If you gave in and lent the Academy Awards nearly 17% of your Sunday, you may be feeling some remorse. At the center of the attention this morning is Seth MacFarlane, television’s highest-paid producer/writer, who was tapped to host the Oscars.
It was an indulgent performance, stocked with the kind of commentary that will give lowly bloggers like me and high critics plenty of material to fixate on throughout the week. MacFarlane was funny, not funny, sexist, racist, juvenile, clever, and offensive in alternating bouts. The Daily Beast took the effort to combine many of the offensive bits into one long clip, which should sum things up.
One exchange that did not make the recap featured MacFarlane’s animated teddy bear character Ted, who “appeared” at the Academy Awards with actor Mark Wahlberg via a soundstage. Good footage of the whole thing is still hard to come by, but in essence, MacFarlane riffed about the insidery nature of Hollywood and alluded to Jewish control of the industry.
In the shtick, Ted hopes of advancing his career by explaining to the crowd that his real name is Theodore Shapiro.
“I would like to donate money to Israel and continue to work in Hollywood forever. Thank you.”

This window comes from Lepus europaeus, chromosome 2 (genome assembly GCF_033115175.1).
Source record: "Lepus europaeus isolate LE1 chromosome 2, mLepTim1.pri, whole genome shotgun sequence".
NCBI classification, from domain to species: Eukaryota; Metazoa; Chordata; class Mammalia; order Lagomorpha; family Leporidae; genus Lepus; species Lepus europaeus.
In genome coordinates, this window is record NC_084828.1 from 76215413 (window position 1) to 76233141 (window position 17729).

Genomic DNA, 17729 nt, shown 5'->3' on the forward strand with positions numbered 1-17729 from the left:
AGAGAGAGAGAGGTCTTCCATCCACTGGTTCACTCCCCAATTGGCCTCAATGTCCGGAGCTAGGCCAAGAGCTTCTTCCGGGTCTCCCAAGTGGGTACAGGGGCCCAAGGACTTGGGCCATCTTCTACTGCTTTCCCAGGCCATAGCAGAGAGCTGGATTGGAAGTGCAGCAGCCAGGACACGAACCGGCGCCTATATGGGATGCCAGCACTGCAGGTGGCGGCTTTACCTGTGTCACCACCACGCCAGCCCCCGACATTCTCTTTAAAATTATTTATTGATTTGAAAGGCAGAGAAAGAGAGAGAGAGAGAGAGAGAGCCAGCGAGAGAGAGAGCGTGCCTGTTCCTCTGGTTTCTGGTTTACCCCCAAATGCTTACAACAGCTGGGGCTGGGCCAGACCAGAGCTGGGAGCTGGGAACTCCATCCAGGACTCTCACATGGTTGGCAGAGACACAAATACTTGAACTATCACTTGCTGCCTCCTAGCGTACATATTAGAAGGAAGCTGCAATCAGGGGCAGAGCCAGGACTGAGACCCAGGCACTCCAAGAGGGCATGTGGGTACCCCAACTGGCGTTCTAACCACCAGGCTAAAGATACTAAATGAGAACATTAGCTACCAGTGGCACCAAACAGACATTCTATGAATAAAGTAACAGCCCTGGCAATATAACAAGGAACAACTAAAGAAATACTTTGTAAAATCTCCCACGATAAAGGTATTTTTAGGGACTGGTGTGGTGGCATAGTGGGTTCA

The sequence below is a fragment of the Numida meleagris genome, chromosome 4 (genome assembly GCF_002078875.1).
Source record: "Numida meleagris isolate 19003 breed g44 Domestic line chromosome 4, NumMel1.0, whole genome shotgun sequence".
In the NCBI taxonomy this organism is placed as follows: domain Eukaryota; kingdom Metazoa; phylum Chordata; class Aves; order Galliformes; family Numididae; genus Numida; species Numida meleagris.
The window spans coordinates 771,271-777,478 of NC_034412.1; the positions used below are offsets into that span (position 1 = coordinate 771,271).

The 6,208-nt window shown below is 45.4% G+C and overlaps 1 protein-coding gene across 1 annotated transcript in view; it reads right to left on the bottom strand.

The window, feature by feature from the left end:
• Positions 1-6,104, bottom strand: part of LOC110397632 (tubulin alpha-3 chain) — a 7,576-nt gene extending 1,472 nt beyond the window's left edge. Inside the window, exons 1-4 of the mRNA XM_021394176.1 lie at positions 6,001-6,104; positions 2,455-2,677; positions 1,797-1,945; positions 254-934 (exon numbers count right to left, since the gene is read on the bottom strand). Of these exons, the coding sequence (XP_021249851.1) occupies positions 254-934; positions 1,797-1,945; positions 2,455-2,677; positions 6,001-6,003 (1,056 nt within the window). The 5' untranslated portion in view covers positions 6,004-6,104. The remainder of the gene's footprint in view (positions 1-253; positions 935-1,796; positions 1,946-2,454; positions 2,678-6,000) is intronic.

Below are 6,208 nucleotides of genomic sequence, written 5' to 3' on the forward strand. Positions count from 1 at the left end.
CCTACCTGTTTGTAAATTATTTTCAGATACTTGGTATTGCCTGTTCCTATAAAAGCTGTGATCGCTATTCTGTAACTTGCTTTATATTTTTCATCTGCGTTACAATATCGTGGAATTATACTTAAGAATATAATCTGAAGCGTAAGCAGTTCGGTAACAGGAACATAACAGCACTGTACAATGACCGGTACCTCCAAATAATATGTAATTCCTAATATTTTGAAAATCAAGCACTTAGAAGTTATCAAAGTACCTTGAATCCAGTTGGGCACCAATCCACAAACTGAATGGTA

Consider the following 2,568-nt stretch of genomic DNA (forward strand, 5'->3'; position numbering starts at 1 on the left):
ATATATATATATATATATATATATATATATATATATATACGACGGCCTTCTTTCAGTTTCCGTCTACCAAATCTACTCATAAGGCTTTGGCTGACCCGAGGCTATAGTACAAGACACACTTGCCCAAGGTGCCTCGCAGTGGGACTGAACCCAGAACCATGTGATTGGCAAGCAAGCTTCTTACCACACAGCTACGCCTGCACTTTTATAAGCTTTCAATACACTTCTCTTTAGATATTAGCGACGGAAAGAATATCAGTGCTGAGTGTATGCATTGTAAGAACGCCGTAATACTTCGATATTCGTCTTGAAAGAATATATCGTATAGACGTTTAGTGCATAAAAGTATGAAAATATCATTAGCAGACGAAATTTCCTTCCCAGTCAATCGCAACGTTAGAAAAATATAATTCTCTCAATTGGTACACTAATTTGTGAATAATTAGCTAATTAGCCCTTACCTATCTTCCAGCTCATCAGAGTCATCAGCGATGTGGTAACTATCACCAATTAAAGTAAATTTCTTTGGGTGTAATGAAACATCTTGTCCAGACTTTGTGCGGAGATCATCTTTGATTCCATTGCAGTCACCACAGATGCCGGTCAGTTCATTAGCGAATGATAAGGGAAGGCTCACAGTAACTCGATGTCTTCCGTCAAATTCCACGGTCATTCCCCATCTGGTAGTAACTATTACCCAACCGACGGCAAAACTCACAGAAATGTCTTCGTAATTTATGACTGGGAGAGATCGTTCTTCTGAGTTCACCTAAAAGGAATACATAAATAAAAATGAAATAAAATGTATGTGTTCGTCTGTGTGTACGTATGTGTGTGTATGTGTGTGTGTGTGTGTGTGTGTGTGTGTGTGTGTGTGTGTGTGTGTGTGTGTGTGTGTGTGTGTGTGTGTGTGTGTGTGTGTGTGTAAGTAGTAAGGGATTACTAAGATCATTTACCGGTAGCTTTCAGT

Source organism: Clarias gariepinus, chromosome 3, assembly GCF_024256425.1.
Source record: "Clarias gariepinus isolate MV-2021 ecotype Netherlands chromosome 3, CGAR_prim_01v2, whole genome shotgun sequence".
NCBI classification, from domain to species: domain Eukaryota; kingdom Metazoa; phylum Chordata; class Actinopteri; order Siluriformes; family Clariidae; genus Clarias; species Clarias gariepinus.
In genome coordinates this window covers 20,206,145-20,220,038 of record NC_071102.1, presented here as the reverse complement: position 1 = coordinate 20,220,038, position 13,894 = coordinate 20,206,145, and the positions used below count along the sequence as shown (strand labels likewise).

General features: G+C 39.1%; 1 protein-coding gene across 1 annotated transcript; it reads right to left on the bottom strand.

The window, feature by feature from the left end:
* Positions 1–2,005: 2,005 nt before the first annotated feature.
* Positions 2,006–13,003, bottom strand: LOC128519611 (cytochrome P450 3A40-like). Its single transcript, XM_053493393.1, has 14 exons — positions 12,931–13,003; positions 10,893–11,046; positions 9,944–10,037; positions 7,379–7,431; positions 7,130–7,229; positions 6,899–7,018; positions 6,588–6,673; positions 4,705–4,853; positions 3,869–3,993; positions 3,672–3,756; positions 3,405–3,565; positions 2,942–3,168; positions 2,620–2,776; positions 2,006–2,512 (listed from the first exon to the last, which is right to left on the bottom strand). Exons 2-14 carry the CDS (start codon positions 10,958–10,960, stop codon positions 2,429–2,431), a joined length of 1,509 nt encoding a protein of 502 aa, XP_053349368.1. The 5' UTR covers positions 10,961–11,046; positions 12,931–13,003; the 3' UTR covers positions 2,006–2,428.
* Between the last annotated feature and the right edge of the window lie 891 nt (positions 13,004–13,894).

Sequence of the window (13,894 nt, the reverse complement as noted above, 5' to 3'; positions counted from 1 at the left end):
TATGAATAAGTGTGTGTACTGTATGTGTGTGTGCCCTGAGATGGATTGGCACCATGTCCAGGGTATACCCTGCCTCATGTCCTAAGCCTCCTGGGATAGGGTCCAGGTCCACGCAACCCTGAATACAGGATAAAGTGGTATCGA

Ted then draws reference to “secret synagogue meetings” where he expects to be gifted his own plane.
It didn’t seem to get many laughs, but having seem some of his other controversies involving jokes about Jews, knowing that MacFarlane’s jokes went after everyone last night, and having heard him say some thoughtful things about comedy in general, I’m not particularly bugged by this.
Last summer, he was profiled by the New Yorker, here’s some of what he said:
“We are presenting the Archie Bunker point of view and making fun of the stereotypes–not making fun of the groups. But if I’m really being honest, then maybe there’s a part of me that’s stuck in high school and we’re laughing because we’re not supposed to. I don’t know the psychology. At the core, I know none of us gives a shit. Some people say that stereotypes exist for a reason. I’m in no way qualified to make that determination. But I’m sitting in a room with a writing staff that is in large part Jewish, and those are the guys pitching the jokes.”
In other words, it seems likely that MacFarlane would be bruised more by the fact that the jokes weren’t funny rather than by any controversy his work could generate.
Adam Chandler was previously a staff writer at Tablet. His work has appeared in the New York Times, the Wall Street Journal, the Atlantic, Slate, Esquire, New York, and elsewhere. He tweets @allmychandler.